Yeah. Mikaela ended up singing on almost every song on the record. Kenny brought her in to play harp which I thought was a really interesting idea and then we asked her to sing backups on a song called “Coma Kiss” and we both just loved the sound of her voice with mine. You know, there was a kind of unique blend I think that happened between the two of our voices and we asked her to sing on I think ten other songs, most of them made it to the record. She’s a great singer. I love her voice. And then there were a group of young people who Kenny knew up there. One of them, her name is Storey Littleton, and then there were two others, and they also sang more of the group harmony parts and they’re great, too. I’m really, really lucky and grateful to have worked with such a talented group of people.

“Orphan Song”—it seems like there’s a lot of stuff going on in there. Can you tell us a little background about that one?

I guess lyrically it comes from a personal place in my twenties, kind of living a life that was on the edge, it’s not an easy thing; it’s a struggle to get through life, at least from my perspective. I’ve seen some friends and family members really struggle to just survive whether it be mental health or addiction and stuff like that. So, yeah, kind of my love letter to my friends who may have fallen or were still struggling. At the same time, I guess it’s reflecting on myself as someone who’s been there, too. So, at least, lyrically, that’s kind of where that song came from.

In listening to your record, there’s a really unique sound that blends so many artists together without really leaning on anything or becoming derivative. You’ve got the pedal steel and the strings on “Wandercease” and it’s like this chamber music/country thing, but then there’s a little soul, some rock. It’s a weird mix, but it’s really original and eclectic and it works. Can you talk a little bit about your influences in your writing and how you put together those twelve songs on the record, how did you choose them?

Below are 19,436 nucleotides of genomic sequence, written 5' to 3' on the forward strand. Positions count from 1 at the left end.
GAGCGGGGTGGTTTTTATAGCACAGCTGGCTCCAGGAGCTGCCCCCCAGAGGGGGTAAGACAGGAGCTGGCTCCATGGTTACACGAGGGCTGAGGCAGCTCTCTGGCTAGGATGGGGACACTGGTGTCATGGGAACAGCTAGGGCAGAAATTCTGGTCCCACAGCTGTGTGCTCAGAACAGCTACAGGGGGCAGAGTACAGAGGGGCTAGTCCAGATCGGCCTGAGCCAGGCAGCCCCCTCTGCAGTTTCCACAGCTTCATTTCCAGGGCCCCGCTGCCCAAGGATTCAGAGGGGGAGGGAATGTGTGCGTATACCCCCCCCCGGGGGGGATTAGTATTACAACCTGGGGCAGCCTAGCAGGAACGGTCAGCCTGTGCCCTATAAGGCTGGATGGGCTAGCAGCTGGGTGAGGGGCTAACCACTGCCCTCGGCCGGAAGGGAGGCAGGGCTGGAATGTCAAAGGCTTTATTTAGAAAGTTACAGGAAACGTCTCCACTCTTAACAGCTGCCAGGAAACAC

It’s always been hard for me to stick to one genre, even on a single record. There are artists who are really good at evolving from record to record and there seems to be a cohesive sound on each record, but for me, it all kind of seems to find its way into each record, the mix of genres. I love lots of different types of music and I’m a vehicle for what ends up coming out and coming through me. So, I can’t sit down and choose to write a country/rock song and it might not even be because I’ve been listening to Gram Parsons or Gene Clark or someone like that. It might just come out because that’s what’s in my mind, that’s what’s given to me.

I’ve made eclectic records and to me, I mean, I appreciate you saying that: the hardest part is to make it a cohesive thing without it feeling too schizophrenic and I think some of that comes with instruments you choose, changing the arrangements of songs while you’re rehearsing and even the sequence of the record. But a lot of it too, I have to give credit to the collaborators, the musicians and Kenny, the people I worked with.

A song like “Fathers and Daughters”—which is the closest thing to R&B that I’ve ever done—was not my idea. I played it as this kind of folky, Big Star, “Thirteen” strumming pattern song that was very much like a straightforward rock/folk song and it wasn’t working. And then, someone suggested that we give it this kind of Bill Withers beat and that really sent it to a place where we all couldn’t deny how much better it was. So, I mean, these are the benefits of having people around me who can see things from a place that I necessarily wouldn’t be able to see them from.

Isn’t that weird how you can have a song and be hacking away at it and trying to work it out and it doesn’t quite work and then somebody says, “Hey, just go like this,” and you go, “Boom! Hey, Whoa! Where was that?”

It’s the beauty of making music and making records in the moment, man. That’s also, I think, Kenny’s philosophy on record making or producing records is to let people be inspired in the moment. So we tracked a lot of the things live between the core band that I mentioned and myself and even a lot of the vocals were taken from live takes, which I didn’t even know that would have been possible for me to do. So, I have to thank Kenny too for pushing that. It has to do also with, not pressure, not that the pressure is a good thing, but limiting yourself is a good thing, not overthinking things.

How do you like to write, what are you most comfortable sitting down with to compose?

Mostly, it’s a guitar. How I like to write is still a mystery to me. It seems to come when it wants to come. I don’t have command over that enterprise, but I still try to commit time every day to have a guitar in my hand and whether I’m rehearsing old songs or learning someone else’s or trying to write something new for myself just to commit to doing that and then it kind of comes when it comes. But it’s always a melody. It’s usually a melody that’ll come, a couple of chord changes and, you know, a melody comes to my head and then I’ll maybe stick it onto a phrase that is also kind of spontaneous and then it evolves from there.